And still, Jesus says that blessed are those who have not seen and yet have believed.

Blessed are the Martin family—and many just like them—who have not seen justice for their sons, and yet have believed that someday soon justice will be served.

Blessed are the families of those Minnesotan students who have not seen a change in their school district and yet have believed that, someday soon, reconciliation will come.

Blessed are the homeless and the jobless who have not seen safety and security and yet have believed that, someday soon, they will get back on their feet.

Blessed are Jessica and her husband JT—and all other couples who struggle with infertility—who have kept faith in the life-giving power of the Holy Spirit and have believed that life will come to them.

Blessed are those who have not seen and yet have believed.

But didn’t we just read the story of our friend Thomas, who did not know that his Savior had risen? Who was unable to say “Indeed!” His friends, the other disciples, are calling and responding—Christ is risen! He is risen indeed! Alleluia!—just as we have done…and yet Thomas is unsure. He has heard from people he trusts that this is the truth—Jesus the Christ is risen today! Alleluia! But Thomas looks around him and says, “I don’t know, y’all. You saw him? I’d like to see him. I’d like to touch his wounds and see his face and hear his voice—as you have done—so that I may say, without a doubt, that he is risen.” And that’s not really too much to ask, is it? The other disciples have seen and touched and heard, shouldn’t Thomas be afforded the same?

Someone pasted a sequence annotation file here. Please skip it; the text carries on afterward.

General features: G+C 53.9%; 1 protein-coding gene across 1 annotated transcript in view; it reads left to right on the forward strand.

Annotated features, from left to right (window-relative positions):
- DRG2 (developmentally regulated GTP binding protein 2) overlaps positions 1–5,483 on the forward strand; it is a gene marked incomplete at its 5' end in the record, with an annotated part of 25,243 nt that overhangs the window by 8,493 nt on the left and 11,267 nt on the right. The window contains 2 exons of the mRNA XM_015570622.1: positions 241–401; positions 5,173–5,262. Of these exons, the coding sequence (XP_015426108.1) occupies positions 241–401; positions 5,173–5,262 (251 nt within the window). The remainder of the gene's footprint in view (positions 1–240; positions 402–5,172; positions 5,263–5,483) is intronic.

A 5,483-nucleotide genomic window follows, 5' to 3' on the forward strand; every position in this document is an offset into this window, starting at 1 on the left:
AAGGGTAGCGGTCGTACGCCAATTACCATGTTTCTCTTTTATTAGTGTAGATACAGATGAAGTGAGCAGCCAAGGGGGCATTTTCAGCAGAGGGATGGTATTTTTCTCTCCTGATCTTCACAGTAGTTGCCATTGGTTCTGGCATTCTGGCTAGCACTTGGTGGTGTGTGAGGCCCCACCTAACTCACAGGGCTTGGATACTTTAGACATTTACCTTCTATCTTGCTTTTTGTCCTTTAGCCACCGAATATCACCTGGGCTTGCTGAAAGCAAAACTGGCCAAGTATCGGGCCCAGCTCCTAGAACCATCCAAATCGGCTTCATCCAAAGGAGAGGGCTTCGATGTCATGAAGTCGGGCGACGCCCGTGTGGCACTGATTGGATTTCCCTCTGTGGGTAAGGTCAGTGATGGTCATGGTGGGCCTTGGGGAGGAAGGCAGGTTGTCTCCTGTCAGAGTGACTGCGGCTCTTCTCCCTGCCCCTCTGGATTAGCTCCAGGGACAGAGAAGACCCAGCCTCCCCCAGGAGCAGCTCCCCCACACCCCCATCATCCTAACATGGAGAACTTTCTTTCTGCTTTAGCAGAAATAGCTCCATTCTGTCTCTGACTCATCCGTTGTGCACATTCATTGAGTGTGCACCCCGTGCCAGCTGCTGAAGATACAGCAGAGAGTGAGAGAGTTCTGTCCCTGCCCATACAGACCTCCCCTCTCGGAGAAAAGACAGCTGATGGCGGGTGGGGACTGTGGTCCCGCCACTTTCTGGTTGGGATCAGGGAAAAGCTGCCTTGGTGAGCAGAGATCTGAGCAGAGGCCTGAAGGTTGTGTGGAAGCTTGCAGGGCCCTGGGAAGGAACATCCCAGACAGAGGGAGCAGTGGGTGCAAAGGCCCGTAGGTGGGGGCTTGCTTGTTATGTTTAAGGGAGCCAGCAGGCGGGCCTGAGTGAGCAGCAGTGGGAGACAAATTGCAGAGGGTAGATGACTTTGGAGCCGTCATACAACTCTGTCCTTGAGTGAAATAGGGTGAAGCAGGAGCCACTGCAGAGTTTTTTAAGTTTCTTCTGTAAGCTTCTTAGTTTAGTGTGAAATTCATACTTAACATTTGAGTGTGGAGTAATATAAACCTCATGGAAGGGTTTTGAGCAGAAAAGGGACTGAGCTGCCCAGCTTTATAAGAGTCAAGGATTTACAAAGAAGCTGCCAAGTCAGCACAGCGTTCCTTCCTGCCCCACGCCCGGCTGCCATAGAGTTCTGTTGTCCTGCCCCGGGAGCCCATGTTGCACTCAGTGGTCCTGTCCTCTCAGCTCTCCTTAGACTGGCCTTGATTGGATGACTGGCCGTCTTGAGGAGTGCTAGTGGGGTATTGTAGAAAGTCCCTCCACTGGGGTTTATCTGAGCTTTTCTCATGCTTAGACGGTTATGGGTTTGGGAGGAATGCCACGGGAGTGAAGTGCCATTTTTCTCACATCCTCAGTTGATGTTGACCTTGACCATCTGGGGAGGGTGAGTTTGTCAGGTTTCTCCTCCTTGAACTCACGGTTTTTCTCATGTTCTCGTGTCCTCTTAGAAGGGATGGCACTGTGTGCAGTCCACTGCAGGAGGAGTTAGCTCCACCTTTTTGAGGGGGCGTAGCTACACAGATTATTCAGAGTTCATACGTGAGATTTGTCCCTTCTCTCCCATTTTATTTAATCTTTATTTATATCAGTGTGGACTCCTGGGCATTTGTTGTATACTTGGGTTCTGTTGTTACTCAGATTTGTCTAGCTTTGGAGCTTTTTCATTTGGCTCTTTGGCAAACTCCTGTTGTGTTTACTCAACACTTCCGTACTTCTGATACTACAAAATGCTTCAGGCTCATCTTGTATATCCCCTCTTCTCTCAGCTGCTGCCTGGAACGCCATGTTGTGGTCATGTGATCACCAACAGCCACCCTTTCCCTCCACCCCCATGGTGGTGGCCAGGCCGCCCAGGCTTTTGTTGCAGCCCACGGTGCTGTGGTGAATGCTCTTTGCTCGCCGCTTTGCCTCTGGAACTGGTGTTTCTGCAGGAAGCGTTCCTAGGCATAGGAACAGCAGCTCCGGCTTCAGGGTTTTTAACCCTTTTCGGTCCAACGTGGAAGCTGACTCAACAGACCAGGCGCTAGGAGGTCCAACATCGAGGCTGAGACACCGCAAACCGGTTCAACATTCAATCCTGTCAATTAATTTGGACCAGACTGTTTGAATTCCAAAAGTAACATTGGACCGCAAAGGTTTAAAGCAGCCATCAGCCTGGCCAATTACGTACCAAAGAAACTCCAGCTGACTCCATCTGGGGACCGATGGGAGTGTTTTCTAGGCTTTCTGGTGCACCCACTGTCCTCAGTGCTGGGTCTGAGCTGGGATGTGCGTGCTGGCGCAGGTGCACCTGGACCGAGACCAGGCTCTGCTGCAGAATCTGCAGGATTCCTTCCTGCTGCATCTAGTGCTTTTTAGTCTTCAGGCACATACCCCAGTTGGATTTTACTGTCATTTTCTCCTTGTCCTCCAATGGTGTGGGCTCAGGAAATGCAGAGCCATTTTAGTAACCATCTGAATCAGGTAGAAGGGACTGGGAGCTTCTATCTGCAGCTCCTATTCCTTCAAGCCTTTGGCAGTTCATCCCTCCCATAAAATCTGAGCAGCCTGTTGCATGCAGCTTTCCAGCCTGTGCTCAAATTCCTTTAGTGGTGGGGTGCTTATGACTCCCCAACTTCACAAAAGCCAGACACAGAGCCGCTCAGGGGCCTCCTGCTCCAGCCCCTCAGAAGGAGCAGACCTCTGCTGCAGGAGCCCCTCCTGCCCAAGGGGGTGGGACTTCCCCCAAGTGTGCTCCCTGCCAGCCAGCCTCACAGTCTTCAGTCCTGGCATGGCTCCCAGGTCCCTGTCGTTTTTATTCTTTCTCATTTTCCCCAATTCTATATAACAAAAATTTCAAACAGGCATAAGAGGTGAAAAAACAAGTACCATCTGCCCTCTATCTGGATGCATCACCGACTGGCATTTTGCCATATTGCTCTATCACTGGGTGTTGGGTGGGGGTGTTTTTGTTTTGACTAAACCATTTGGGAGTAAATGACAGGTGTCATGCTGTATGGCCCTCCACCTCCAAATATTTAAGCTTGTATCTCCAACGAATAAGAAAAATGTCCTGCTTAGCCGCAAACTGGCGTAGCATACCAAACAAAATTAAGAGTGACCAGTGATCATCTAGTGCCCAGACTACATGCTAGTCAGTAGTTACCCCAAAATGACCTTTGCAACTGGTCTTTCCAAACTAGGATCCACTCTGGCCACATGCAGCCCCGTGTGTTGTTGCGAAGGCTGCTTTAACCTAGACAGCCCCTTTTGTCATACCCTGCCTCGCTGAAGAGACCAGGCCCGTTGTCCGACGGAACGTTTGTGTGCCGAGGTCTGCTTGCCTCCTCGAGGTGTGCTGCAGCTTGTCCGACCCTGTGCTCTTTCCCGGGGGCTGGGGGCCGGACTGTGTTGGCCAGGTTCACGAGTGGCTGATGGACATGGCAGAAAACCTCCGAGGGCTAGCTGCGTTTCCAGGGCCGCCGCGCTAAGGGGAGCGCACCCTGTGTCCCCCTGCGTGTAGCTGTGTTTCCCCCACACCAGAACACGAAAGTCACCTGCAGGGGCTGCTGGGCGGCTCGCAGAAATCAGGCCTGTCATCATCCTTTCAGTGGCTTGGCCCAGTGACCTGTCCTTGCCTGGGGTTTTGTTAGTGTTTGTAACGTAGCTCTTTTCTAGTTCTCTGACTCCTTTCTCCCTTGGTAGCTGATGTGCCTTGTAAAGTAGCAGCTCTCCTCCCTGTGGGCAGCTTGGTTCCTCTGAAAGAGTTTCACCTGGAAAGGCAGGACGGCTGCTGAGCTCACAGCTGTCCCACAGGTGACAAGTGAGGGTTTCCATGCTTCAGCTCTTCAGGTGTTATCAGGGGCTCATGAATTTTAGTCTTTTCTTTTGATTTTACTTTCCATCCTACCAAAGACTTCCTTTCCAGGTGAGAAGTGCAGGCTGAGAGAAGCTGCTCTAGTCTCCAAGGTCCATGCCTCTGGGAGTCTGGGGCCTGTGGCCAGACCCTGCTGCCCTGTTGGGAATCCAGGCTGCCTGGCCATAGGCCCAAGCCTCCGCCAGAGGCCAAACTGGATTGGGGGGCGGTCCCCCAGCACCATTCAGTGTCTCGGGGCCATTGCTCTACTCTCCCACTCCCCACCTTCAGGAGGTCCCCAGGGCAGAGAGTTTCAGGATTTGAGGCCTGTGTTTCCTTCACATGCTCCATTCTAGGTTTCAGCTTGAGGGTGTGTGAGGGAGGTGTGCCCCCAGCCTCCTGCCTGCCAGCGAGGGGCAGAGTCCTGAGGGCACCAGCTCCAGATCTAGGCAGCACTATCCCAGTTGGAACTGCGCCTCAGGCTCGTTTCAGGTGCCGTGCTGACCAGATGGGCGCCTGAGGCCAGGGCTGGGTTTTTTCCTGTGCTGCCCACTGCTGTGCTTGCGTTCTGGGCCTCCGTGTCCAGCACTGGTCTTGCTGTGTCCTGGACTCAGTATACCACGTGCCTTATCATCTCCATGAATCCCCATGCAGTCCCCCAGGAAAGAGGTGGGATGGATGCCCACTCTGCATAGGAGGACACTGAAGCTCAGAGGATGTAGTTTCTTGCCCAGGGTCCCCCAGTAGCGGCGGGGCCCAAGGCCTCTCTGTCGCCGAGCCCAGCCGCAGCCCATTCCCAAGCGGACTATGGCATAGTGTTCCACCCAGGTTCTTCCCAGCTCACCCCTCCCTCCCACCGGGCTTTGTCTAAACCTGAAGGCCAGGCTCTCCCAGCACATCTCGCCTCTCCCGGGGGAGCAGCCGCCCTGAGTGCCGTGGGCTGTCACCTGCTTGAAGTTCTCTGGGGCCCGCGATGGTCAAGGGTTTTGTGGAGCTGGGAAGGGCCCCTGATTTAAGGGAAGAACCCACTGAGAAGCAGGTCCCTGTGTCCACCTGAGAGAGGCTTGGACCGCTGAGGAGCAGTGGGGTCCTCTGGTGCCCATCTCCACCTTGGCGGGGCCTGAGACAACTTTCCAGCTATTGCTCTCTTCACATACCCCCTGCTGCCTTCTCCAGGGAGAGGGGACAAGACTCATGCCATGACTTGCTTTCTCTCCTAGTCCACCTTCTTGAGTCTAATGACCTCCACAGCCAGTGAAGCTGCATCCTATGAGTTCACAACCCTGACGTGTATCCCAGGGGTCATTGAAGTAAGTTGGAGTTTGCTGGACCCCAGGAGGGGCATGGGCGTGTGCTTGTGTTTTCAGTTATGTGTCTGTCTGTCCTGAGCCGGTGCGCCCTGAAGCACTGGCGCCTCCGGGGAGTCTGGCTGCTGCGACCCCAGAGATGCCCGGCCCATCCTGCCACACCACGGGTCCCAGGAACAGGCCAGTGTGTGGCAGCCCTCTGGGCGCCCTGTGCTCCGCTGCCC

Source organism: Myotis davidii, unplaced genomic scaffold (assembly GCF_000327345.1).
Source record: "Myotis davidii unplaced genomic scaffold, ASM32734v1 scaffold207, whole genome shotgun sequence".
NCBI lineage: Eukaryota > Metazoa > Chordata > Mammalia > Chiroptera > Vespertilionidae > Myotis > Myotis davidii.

Thomas had every right to be skeptical. Just a week earlier he had watched as the empire crucified Jesus. Murdered this man who was his teacher, his friend, his Savior. We talk a lot about the trauma of crucifixion for the ones being crucified, certainly, but what about the witnesses? What about the trauma suffered by the disciples and their mothers? It is unlikely that in one week’s time they have forgotten the sound of the nails being hammered into the flesh and wood, or the jeers of the crowd there, watching the same horrific scene, but mocking the life and death of Jesus. Thomas and his friends will not easily forget that scene. Trauma like that will haunt their waking and their sleeping for a while yet. And a week is no time to have grieved the loss of Jesus, either. Thomas may very well still be coming to terms with the idea that all of it even happened. Weren’t they just traveling the Palestinian countryside together, the 13 of them, a few weeks ago? Weren’t they just riding in to Jerusalem? Wasn’t Jesus just here

Everything has been ruined. The man who was supposed to bring about the kingdom of God has been wrenched from their grasp. What is there to believe in anymore?

With all this rattling around in his mind, what does it feel like to hear the other disciples proclaim that Jesus is risen from the dead? A lot of people get hung up on the logistics of how someone could possibly rise from the dead, but what about the psyche of Thomas, here? 

Thomas has been told that Jesus is not dead—Jesus is alive! He was here! But Thomas just watched Jesus die. Was that real? Did that happen? Was it not Jesus that he saw nailed to the cross, after all? Was this all some kind of trick? Or, what if the disciples are mistaken? What if it is an impostor claiming to be their Savior?